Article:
Writing Rests #3 – Half Rest

Writing Rests - Half Rest - UltimateMusicTheory.com

Welcome to the Ultimate Music Theory Blog Series on How to Write Rests.

  1. Writing Rests Blog Series #1 - How to Write a Breve Rest
  2. Writing Rests Blog Series #2 - How to Write a Whole Rest

In the third blog in this Writing Rests Blog Series, we explore How to Write a Half Rest.

This Series explores how to write the rests properly by hand.  It is not about when we write particular rests.  If you have any concern, either as a Student or as a Teacher, about what rests should be used, Ultimate Music Theory has lots of ways to help:

  1. Teach Rhythm and Rests - This online course is perfect for giving you confidence as a Teacher.  You will discover how to easily determine the division of rhythm & rests.
  2. Complete Music Theory Course - This online course is a great "refresher" course for Teachers and is perfect for Senior Students who wish to prepare for entrance to any Post-Secondary School for Music.
  3. Ultimate Music Theory Certification Course - Want to take your Teaching to the next level of Excellence? This online course will do that.  Join the hundreds of UMTC Certified Teachers around the world who have expanded their Studios and their Teaching Confidence.

The Dolmetsch Online Music Dictionary indicates that a Half Rest is a minim rest, a rest half the value of a semibreve rest (whole rest).

UMT Writing Rests Blog 3 Half Rest - Where We Learn This

Writing Rests Blog #3 - Half Rest

Rests are an important part of music.  I like to discuss with my Students that sound and silence are both a part of their music.

A Half Rest is also called:

  • a minim rest (in England)
  • a pausa di minima (in Italian)
  • a demi-pause (in French)
  • a halbe Pause (in German)
  • a media pausa or a silencio de blanca (in Spanish)

As Students start to learn about rests, we introduce Basic Beats, Scoops and Pulses.  A "Scoop" is the visual reminder of 1 Basic Beat.  (2 Scoops joined together = 2 Basic Beats; 3 Scoops joined together = 3 Basic Beats, etc.)

A Half Rest is a specific rest value used to indicate one Half Note Basic Beat of silence (for example, one beat in 2/2 time, where one Basic Beat = one half note).

A Half Rest can also be used when the Basic Beat is a Quarter Note, and one rest is required for the Strong + weak pulses (S + w) or the Medium + weak pulses (M + w).

If this sounds like I am speaking "Martian" to you, please check out the Ultimate Music Theory Online Courses!  Professional Development is there for you if you are ready to learn.

UMT Writing Rests Blog 3 - Half rest Computer versus by Hand

The Norton Manual of Music Notation states that "Rests should be drawn to resemble those found in engraved music as closely as possible".

Engraved Music today is typically music that is written using a Computer Program.  It is pretty easy to write a Half Rest by hand so that it looks just like the Half Rest that is written using a program like Finale.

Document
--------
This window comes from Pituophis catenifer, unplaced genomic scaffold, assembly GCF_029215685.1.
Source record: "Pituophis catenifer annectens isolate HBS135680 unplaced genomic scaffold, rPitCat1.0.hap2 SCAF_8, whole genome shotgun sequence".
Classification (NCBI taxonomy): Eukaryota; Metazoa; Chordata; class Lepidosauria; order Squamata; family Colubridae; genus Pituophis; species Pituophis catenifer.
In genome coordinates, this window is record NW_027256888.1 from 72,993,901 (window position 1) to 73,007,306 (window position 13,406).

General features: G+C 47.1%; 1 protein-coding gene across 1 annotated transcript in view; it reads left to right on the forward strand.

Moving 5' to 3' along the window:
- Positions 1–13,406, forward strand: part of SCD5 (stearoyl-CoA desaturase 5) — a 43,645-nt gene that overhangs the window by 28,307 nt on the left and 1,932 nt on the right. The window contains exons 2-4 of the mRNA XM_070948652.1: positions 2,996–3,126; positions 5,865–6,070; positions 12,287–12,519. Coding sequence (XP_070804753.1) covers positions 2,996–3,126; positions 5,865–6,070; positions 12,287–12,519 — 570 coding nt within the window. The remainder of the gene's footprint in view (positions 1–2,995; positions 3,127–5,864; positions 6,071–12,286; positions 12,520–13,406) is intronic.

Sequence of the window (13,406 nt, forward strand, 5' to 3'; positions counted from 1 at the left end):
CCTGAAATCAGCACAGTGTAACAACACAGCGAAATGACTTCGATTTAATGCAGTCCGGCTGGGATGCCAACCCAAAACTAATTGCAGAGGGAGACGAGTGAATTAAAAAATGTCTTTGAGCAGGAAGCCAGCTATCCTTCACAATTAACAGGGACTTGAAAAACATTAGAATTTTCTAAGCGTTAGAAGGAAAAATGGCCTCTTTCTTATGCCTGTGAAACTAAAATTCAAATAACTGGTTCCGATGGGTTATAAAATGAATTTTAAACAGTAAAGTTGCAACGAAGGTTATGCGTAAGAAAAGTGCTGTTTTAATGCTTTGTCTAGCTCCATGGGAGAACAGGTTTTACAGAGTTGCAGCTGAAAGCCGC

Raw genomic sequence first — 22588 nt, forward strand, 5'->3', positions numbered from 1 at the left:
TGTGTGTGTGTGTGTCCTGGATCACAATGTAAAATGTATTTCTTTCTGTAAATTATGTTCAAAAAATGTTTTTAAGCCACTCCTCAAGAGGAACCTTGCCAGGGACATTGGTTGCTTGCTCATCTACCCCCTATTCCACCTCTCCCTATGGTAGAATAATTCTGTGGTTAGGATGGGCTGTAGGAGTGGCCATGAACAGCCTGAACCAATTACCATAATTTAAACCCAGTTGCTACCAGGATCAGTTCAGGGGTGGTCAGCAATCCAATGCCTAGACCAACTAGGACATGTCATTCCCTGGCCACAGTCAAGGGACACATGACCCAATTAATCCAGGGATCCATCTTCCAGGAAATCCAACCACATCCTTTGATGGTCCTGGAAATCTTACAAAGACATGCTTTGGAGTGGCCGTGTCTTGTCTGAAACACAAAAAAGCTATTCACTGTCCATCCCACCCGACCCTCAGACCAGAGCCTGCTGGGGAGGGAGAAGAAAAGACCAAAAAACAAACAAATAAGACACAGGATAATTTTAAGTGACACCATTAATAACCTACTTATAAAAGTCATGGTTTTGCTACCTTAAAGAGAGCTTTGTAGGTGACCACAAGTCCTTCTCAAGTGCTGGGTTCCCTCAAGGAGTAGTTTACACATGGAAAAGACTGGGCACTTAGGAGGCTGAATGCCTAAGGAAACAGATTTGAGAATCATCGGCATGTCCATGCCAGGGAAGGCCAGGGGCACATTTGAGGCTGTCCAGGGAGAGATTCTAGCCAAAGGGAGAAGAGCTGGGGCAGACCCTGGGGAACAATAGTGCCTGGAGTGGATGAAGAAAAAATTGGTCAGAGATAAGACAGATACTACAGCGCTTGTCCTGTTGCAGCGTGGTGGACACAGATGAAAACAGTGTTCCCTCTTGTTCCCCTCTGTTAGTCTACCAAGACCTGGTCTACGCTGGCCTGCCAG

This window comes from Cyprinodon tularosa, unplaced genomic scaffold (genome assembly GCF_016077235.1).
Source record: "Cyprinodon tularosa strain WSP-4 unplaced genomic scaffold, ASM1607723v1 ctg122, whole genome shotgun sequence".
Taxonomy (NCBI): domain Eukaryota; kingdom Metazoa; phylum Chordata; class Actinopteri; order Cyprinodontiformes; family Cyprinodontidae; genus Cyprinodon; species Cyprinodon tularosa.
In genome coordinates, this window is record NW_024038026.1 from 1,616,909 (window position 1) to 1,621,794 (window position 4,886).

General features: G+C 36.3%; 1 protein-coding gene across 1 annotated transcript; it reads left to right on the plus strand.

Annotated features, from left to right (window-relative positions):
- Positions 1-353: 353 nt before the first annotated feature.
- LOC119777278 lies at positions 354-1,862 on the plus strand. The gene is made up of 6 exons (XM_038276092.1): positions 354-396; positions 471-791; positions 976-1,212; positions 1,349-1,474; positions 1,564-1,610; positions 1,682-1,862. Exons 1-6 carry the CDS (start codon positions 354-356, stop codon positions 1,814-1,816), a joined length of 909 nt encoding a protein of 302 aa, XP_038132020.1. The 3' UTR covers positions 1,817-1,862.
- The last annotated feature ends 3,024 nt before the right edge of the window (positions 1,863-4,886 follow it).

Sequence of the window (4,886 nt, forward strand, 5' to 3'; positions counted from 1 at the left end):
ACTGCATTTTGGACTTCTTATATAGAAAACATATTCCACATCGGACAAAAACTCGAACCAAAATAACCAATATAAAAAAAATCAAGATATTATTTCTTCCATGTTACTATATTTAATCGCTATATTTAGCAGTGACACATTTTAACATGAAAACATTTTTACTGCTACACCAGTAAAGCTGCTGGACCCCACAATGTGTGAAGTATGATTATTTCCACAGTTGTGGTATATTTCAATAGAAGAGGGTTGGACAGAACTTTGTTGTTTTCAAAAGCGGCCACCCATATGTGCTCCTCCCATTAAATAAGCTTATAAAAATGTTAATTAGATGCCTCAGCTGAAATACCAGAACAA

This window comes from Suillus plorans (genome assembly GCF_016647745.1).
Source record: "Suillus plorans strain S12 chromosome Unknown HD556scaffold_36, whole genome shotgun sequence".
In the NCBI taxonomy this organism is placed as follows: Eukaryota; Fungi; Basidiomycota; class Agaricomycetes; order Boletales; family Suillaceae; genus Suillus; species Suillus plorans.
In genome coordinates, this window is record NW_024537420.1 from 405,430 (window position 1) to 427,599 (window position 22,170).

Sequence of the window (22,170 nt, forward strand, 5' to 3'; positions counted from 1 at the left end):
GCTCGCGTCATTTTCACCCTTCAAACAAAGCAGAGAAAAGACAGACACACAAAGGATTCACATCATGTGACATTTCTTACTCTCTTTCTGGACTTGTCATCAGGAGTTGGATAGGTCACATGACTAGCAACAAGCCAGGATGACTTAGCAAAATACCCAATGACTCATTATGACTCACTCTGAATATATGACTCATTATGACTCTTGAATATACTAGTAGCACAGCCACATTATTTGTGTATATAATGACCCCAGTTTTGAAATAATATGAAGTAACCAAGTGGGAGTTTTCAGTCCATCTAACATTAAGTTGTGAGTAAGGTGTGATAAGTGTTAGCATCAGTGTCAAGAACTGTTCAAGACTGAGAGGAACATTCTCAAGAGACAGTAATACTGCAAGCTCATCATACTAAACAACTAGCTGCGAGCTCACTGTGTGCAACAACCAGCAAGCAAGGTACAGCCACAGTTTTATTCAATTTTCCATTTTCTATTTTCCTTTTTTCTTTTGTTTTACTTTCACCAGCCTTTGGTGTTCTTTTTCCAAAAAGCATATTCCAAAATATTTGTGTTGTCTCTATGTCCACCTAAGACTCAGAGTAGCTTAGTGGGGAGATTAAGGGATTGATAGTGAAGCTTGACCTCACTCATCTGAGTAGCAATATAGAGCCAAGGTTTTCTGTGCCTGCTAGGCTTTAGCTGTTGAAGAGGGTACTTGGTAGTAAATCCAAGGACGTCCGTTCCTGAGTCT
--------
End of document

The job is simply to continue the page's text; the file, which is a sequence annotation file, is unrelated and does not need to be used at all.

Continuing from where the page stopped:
How to Write a Half Rest by Hand

A Half Rest is a long, thin rectangle that is written to fill the bottom half of Space #3.  If you compare the width of the Half Rest, it would be approximately the same width as a Whole Note.  The Half Rest must always sit on Line #3.

When I mark Theory, a common Boo-Boo is when a Half Rest is written to fill Space #3 (like a Breve Rest).  This is incorrect.

Use your Ultimate Music Theory Student Whiteboard to practice drawing that thin rectangle that sits on Line #3 and fills the bottom half of Space #3.

Remember when we talked about the "Party Space #3" for Rests (Writing Rests Blog Series #1 - Breve Rest)?  Here is another example of a rest that is connected to the Rest Party Space #3! Pretty cool, eh?

Work with your Students so that they learn to write this Rest correctly.  This is important!  "Close Enough" is not appropriate in Theory.

UMT Writing Rests Blog 3 Writing by Hand

Writing Rests Blog Series 3 - Memory Jogger

Memory Joggers are a fantastic way for Teachers and Students to learn ways to remember the rules.

Theory is full of rules, and often it is hard to remember every single one of them.  I'm dyslexic and often struggle by questioning my own memory.

I love that Memory Jogger that a Whole Rest looks like a Hole in the Ground (Walk along Line #4 and fall into the hole) and that a Half Rest looks like a Hat.

Writing Rests Memory Joggers

How To Write a Half Rest Without a Staff

When a Half Rest is written without a staff, we write a small line below it.  This identifies that the Rest is written to sit on Line #3.

It doesn't matter whether you are writing in the Treble or Bass, or in ANY of the 5 C Clefs, a Half Rest is always written sitting on Line #3, filling the bottom half of Space #3.

When we write the Half Rest without the lines and spaces of a staff, we add the small line below it to give the rest a placement.

UMT Writing Rests Blog 3 - Half Rest without a Staff

The Writing Rests Blog Series

This Blog Series will be focusing on how to write rests, and not on WHAT rest to write.  Each Blog also has a matching Worksheet (with a corresponding Answer Sheet).  To get these resources, join the Ultimate Music Theory Membership!

Thank you for reading!  I look forward to seeing you in the Writing Rests Blog Series #4 - The Quarter Rest Blog.

And, if you missed it, please remember to check out:

  • Writing Rests Blog #1 - Breve Rest
  • Writing Rests Blog #2 - Whole Rest

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Shelagh McKibbon-U'Ren


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